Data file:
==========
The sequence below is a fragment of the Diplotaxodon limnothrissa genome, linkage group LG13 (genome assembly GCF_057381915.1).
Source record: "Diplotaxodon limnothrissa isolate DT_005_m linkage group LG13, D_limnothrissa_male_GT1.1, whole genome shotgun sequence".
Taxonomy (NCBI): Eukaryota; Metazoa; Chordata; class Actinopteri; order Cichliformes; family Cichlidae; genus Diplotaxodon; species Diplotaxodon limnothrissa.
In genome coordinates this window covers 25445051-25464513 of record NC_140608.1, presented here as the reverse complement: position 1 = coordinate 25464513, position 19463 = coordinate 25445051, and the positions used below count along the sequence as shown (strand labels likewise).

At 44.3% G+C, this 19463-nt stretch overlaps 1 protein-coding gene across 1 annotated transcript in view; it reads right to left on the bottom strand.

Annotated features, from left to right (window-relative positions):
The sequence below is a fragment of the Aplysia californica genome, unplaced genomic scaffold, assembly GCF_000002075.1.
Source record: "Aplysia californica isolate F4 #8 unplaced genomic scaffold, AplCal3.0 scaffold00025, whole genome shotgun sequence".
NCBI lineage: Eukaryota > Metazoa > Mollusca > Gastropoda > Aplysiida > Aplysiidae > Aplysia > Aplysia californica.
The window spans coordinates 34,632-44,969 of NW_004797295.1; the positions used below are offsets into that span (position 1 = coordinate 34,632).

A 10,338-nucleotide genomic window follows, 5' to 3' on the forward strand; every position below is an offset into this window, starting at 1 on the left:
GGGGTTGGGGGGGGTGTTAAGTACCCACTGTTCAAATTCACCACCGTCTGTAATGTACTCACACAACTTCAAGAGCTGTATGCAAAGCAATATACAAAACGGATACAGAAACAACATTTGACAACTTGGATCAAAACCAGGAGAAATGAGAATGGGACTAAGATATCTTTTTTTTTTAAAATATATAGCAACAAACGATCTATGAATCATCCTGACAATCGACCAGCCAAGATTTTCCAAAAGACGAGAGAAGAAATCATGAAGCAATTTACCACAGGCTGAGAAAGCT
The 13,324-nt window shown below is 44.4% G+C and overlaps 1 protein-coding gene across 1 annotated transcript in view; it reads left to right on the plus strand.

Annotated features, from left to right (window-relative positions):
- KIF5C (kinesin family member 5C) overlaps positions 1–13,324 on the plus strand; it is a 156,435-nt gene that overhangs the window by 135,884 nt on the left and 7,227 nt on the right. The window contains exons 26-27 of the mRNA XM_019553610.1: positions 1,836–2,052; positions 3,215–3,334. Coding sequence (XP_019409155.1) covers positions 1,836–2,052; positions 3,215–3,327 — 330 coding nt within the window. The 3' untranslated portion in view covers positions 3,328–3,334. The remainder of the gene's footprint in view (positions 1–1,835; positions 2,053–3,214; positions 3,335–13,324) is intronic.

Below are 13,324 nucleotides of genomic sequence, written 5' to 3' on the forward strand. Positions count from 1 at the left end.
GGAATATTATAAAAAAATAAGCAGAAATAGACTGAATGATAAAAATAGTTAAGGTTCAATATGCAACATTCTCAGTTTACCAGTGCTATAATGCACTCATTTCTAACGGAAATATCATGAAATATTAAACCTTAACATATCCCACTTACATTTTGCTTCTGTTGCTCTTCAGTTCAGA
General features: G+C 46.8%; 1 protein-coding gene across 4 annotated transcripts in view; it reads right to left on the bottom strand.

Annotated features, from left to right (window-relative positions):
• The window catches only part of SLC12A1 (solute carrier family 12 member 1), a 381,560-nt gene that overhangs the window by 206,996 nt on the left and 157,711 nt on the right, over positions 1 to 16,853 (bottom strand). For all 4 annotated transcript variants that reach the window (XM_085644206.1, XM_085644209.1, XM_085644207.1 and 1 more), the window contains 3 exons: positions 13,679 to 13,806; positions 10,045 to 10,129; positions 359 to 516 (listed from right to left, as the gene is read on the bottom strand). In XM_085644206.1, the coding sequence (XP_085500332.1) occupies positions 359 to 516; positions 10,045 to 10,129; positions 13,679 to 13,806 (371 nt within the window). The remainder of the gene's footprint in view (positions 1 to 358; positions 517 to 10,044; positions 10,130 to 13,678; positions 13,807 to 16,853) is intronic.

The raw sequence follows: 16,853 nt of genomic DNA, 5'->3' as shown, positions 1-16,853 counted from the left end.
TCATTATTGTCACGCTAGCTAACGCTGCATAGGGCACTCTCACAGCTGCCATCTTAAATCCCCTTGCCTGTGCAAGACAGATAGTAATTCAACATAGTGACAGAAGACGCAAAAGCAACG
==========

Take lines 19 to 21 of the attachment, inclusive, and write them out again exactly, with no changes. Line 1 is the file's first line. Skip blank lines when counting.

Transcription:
Annotated features, from left to right (window-relative positions):
• The window catches only part of SLC12A1 (solute carrier family 12 member 1), a 381,560-nt gene that overhangs the window by 206,996 nt on the left and 157,711 nt on the right, over positions 1 to 16,853 (bottom strand). For all 4 annotated transcript variants that reach the window (XM_085644206.1, XM_085644209.1, XM_085644207.1 and 1 more), the window contains 3 exons: positions 13,679 to 13,806; positions 10,045 to 10,129; positions 359 to 516 (listed from right to left, as the gene is read on the bottom strand). In XM_085644206.1, the coding sequence (XP_085500332.1) occupies positions 359 to 516; positions 10,045 to 10,129; positions 13,679 to 13,806 (371 nt within the window). The remainder of the gene's footprint in view (positions 1 to 358; positions 517 to 10,044; positions 10,130 to 13,678; positions 13,807 to 16,853) is intronic.

The raw sequence follows: 16,853 nt of genomic DNA, 5'->3' as shown, positions 1-16,853 counted from the left end.